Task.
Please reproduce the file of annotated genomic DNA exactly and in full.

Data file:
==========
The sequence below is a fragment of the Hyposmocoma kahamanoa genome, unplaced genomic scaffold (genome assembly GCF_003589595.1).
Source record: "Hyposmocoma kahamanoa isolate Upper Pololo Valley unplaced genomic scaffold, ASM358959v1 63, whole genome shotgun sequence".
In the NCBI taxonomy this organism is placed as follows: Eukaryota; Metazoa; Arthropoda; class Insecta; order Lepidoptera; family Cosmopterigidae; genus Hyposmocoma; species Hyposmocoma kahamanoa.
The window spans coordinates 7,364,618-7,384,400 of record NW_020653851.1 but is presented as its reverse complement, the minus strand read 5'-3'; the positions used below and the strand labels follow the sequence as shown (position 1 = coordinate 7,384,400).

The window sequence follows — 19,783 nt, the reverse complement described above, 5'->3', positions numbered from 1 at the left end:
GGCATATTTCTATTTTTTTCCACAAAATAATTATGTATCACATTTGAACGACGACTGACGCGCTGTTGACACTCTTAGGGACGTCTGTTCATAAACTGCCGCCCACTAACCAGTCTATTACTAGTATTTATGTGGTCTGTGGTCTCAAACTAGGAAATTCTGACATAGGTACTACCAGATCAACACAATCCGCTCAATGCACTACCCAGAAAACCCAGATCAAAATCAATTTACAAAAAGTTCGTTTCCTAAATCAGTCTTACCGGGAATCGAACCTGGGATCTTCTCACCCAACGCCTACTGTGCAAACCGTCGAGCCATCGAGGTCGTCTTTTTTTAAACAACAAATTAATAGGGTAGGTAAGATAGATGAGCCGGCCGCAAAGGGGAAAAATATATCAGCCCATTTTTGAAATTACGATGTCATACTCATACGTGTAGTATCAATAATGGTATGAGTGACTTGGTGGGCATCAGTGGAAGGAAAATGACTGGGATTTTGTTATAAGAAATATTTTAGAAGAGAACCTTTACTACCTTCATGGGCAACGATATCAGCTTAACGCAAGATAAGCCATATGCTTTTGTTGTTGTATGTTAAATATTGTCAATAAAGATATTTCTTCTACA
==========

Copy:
The sequence below is a fragment of the Hyposmocoma kahamanoa genome, unplaced genomic scaffold (genome assembly GCF_003589595.1).
Source record: "Hyposmocoma kahamanoa isolate Upper Pololo Valley unplaced genomic scaffold, ASM358959v1 63, whole genome shotgun sequence".
In the NCBI taxonomy this organism is placed as follows: Eukaryota; Metazoa; Arthropoda; class Insecta; order Lepidoptera; family Cosmopterigidae; genus Hyposmocoma; species Hyposmocoma kahamanoa.
The window spans coordinates 7,364,618-7,384,400 of record NW_020653851.1 but is presented as its reverse complement, the minus strand read 5'-3'; the positions used below and the strand labels follow the sequence as shown (position 1 = coordinate 7,384,400).

The window sequence follows — 19,783 nt, the reverse complement described above, 5'->3', positions numbered from 1 at the left end:
GGCATATTTCTATTTTTTTCCACAAAATAATTATGTATCACATTTGAACGACGACTGACGCGCTGTTGACACTCTTAGGGACGTCTGTTCATAAACTGCCGCCCACTAACCAGTCTATTACTAGTATTTATGTGGTCTGTGGTCTCAAACTAGGAAATTCTGACATAGGTACTACCAGATCAACACAATCCGCTCAATGCACTACCCAGAAAACCCAGATCAAAATCAATTTACAAAAAGTTCGTTTCCTAAATCAGTCTTACCGGGAATCGAACCTGGGATCTTCTCACCCAACGCCTACTGTGCAAACCGTCGAGCCATCGAGGTCGTCTTTTTTTAAACAACAAATTAATAGGGTAGGTAAGATAGATGAGCCGGCCGCAAAGGGGAAAAATATATCAGCCCATTTTTGAAATTACGATGTCATACTCATACGTGTAGTATCAATAATGGTATGAGTGACTTGGTGGGCATCAGTGGAAGGAAAATGACTGGGATTTTGTTATAAGAAATATTTTAGAAGAGAACCTTTACTACCTTCATGGGCAACGATATCAGCTTAACGCAAGATAAGCCATATGCTTTTGTTGTTGTATGTTAAATATTGTCAATAAAGATATTTCTTCTACA